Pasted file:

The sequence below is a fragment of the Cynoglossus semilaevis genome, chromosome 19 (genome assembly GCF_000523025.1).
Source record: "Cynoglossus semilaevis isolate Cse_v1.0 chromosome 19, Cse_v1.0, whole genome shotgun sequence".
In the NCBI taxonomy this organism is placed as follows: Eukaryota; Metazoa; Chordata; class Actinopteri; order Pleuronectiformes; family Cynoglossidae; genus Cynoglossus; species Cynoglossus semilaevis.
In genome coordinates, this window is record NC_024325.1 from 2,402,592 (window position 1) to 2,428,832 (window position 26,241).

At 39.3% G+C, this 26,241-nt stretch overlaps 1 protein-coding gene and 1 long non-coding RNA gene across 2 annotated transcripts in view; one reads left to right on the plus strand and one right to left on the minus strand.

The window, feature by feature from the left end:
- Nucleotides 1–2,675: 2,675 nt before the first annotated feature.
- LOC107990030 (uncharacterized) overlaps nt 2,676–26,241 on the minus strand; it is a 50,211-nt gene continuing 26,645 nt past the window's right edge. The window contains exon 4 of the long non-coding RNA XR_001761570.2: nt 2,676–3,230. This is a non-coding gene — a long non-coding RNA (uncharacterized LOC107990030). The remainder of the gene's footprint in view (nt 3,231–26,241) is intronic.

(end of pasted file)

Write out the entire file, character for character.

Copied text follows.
The sequence below is a fragment of the Cynoglossus semilaevis genome, chromosome 19 (genome assembly GCF_000523025.1).
Source record: "Cynoglossus semilaevis isolate Cse_v1.0 chromosome 19, Cse_v1.0, whole genome shotgun sequence".
In the NCBI taxonomy this organism is placed as follows: Eukaryota; Metazoa; Chordata; class Actinopteri; order Pleuronectiformes; family Cynoglossidae; genus Cynoglossus; species Cynoglossus semilaevis.
In genome coordinates, this window is record NC_024325.1 from 2,402,592 (window position 1) to 2,428,832 (window position 26,241).

At 39.3% G+C, this 26,241-nt stretch overlaps 1 protein-coding gene and 1 long non-coding RNA gene across 2 annotated transcripts in view; one reads left to right on the plus strand and one right to left on the minus strand.

The window, feature by feature from the left end:
- Nucleotides 1–2,675: 2,675 nt before the first annotated feature.
- LOC107990030 (uncharacterized) overlaps nt 2,676–26,241 on the minus strand; it is a 50,211-nt gene continuing 26,645 nt past the window's right edge. The window contains exon 4 of the long non-coding RNA XR_001761570.2: nt 2,676–3,230. This is a non-coding gene — a long non-coding RNA (uncharacterized LOC107990030). The remainder of the gene's footprint in view (nt 3,231–26,241) is intronic.